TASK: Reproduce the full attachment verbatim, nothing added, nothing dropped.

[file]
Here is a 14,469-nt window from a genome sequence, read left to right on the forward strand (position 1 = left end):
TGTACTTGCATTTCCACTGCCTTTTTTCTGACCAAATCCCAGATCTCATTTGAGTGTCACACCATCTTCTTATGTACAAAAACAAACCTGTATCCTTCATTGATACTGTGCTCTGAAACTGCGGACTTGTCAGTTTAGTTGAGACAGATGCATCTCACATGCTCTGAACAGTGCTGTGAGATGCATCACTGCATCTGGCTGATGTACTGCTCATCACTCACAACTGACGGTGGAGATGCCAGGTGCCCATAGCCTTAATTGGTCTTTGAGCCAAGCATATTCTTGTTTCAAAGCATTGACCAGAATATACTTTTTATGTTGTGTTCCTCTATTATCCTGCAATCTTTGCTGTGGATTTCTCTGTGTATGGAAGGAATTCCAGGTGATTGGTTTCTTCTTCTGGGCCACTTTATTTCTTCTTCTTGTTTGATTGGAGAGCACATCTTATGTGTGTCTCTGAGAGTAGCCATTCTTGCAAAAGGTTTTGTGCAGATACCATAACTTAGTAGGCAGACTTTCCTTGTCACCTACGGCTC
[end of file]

Here is a 14,469-nt window from a genome sequence, read left to right on the forward strand (position 1 = left end):
TGTACTTGCATTTCCACTGCCTTTTTTCTGACCAAATCCCAGATCTCATTTGAGTGTCACACCATCTTCTTATGTACAAAAACAAACCTGTATCCTTCATTGATACTGTGCTCTGAAACTGCGGACTTGTCAGTTTAGTTGAGACAGATGCATCTCACATGCTCTGAACAGTGCTGTGAGATGCATCACTGCATCTGGCTGATGTACTGCTCATCACTCACAACTGACGGTGGAGATGCCAGGTGCCCATAGCCTTAATTGGTCTTTGAGCCAAGCATATTCTTGTTTCAAAGCATTGACCAGAATATACTTTTTATGTTGTGTTCCTCTATTATCCTGCAATCTTTGCTGTGGATTTCTCTGTGTATGGAAGGAATTCCAGGTGATTGGTTTCTTCTTCTGGGCCACTTTATTTCTTCTTCTTGTTTGATTGGAGAGCACATCTTATGTGTGTCTCTGAGAGTAGCCATTCTTGCAAAAGGTTTTGTGCAGATACCATAACTTAGTAGGCAGACTTTCCTTGTCACCTACGGCTC